Fashion

We’re not getting Steampunk’d

steampunk2

Steampunk, once a cultish mix of sci-fi, steam and Victoriana in a world of fantasy film and print is now poised to conquer the world of fashion, says IBM. Yes, according to the powers that be: the blend of gaslight romance of Victorian London, with a frisson of H G Wells and a Jules Verne-inspired vision, is poised to make a massive leap from niche to the high street. This sci-fi sub-genre that’s a style mash-up of 19th century industrialized looks and Victorian flourishes sounds fancy, doesn’t it? But it is probably more apt to explain it in reference to pop culture: its Sherlock Holmes meets Wild Wild West, with a dash of Inspector Gadget.

Before we all not-so-quietly snicker about the improbability of this prediction, it’s important to note that IBM does have “science” behind its claim — or at least online metrics. The company reportedly analyzed more than a half-million posts from news sources and online message boards, blogs and social-media sites, and found that steampunk has quite the following.

Upon reading this I thought surely something this ghastly-grungey won’t make Britain’s biggest trend. Just because something has gained traction online, does this really mean a trend, that allows women to dress up like the red-lights from BBC’s Ripper Street and lads to strap on a muzzle and dusty coat and parade as Bane, is on the horizon. I mean, traditionally, new fashion styles tend to trickle down, from the couture shows in Paris and Milan to the ready-to-wear shows at New York Fashion Week to high-end retailers and then — finally — to the watered-down versions that arrive for us commoners in the mainstream Primarni.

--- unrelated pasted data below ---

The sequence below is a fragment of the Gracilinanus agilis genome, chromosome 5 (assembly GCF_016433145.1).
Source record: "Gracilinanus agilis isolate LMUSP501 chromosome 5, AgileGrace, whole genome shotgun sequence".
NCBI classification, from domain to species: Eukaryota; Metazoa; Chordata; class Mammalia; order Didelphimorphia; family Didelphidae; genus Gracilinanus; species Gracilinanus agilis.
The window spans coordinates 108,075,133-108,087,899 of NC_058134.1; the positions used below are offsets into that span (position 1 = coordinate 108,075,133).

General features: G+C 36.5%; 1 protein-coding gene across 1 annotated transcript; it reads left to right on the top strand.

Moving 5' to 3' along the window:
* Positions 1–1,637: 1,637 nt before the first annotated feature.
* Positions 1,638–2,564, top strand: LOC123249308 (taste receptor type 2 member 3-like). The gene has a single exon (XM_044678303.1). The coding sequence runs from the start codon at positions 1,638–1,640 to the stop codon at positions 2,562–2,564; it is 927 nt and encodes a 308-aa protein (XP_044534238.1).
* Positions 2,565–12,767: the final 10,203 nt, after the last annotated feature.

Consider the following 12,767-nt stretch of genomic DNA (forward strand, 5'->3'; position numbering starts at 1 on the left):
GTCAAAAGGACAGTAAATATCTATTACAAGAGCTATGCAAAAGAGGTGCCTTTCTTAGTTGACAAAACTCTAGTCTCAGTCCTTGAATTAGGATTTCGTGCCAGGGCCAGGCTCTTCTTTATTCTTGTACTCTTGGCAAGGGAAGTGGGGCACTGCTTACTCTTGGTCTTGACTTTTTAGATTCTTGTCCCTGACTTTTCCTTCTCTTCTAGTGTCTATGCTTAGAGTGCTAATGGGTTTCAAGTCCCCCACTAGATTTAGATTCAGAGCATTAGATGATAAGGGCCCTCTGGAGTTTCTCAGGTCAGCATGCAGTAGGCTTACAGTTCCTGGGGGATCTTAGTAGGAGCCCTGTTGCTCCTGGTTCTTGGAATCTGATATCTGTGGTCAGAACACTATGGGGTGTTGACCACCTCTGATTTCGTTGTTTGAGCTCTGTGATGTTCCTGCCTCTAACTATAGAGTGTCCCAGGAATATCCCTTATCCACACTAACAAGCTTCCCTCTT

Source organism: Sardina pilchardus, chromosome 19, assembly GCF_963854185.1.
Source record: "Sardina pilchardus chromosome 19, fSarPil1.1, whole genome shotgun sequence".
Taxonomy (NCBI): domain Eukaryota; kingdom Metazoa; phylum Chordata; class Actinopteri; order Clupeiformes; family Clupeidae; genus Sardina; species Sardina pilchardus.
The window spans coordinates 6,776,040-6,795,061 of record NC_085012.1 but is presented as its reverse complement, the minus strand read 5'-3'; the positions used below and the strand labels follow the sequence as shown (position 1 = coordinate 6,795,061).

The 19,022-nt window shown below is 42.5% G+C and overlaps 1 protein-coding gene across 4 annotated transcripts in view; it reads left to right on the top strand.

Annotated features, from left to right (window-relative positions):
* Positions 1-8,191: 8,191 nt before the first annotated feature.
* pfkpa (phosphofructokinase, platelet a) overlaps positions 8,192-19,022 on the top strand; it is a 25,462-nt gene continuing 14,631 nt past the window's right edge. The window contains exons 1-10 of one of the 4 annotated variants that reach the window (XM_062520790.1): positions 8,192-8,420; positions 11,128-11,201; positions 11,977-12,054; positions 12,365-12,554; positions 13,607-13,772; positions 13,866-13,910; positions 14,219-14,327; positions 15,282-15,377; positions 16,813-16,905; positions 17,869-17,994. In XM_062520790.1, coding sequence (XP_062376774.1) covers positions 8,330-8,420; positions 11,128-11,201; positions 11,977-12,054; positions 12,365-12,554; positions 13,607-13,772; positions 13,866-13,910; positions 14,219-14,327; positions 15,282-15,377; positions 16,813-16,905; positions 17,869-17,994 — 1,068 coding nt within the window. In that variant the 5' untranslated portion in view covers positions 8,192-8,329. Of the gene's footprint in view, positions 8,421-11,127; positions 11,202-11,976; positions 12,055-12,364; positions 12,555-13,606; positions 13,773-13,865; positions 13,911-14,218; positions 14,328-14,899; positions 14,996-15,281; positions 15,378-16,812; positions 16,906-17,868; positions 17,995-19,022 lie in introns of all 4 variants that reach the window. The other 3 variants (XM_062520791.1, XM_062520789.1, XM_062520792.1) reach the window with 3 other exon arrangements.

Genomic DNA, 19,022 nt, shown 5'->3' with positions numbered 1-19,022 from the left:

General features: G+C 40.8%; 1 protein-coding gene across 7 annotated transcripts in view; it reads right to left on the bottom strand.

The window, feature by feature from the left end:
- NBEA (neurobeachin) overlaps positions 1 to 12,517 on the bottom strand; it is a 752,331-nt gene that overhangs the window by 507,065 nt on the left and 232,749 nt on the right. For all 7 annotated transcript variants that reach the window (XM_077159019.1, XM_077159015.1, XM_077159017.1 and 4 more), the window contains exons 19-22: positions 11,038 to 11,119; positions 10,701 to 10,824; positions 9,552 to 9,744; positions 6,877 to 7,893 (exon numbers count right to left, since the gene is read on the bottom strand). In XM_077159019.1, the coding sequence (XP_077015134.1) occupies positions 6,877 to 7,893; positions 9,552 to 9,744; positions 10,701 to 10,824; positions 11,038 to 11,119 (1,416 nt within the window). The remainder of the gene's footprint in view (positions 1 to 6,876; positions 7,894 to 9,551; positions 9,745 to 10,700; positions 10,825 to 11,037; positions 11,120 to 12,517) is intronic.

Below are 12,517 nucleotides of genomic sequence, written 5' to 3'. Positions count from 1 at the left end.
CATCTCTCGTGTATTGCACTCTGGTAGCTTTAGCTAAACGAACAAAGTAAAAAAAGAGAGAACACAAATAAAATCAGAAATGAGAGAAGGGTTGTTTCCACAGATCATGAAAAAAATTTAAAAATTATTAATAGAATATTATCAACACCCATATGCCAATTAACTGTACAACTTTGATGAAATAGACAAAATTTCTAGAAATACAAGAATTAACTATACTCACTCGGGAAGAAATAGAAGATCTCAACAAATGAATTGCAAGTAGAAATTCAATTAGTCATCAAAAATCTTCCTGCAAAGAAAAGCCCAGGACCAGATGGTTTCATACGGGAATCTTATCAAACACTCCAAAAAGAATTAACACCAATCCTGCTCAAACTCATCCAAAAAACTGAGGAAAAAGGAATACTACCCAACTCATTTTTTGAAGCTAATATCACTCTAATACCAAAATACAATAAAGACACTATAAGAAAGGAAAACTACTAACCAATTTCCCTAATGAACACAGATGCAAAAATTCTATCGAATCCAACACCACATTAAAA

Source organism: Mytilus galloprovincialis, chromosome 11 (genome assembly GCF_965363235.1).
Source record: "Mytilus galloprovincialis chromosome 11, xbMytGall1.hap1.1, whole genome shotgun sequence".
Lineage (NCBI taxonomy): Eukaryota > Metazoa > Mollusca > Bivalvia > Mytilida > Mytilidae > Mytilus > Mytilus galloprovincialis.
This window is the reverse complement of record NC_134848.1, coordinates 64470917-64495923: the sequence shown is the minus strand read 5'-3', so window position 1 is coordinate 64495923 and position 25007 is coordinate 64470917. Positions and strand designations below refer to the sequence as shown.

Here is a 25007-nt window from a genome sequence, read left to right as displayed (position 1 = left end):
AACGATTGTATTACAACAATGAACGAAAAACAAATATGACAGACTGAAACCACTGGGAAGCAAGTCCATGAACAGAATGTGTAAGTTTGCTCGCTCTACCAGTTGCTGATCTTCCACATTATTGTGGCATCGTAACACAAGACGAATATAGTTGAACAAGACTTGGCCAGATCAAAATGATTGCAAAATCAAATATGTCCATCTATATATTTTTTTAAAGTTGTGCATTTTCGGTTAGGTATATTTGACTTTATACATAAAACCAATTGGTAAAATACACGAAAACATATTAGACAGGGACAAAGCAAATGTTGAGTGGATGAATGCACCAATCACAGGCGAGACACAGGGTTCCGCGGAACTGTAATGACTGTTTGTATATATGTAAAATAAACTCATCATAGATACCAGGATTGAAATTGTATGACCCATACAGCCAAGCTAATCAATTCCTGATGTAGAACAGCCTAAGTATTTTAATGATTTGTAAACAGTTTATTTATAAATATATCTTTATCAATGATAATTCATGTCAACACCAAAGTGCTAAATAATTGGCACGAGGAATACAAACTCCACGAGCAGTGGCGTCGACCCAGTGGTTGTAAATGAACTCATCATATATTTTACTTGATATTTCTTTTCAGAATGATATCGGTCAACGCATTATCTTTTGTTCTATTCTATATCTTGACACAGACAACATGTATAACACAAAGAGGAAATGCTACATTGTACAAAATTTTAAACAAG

And then I found it. The dagger to the fashion faux-par wound that was fast emerging: the news that high-end influence is already out there. For his spring 2010 couture show, disgraced racist John Galliano designed a parade of looks for Christian Dior with nods to early 20th century influences — including corsets, top hats, flowing fabrics, layers of lace and the Frankenstein-esque hair and makeup that are often referenced by steampunk “fashionistas”. While the circ de soleil-esque lion tamer ensembles made my skin crawl, the 20th Century inspired gowns were more My Fair Lady than Pretty Woman, which lifted my fashion spirits.

Pages: 1 2

Click to comment
To Top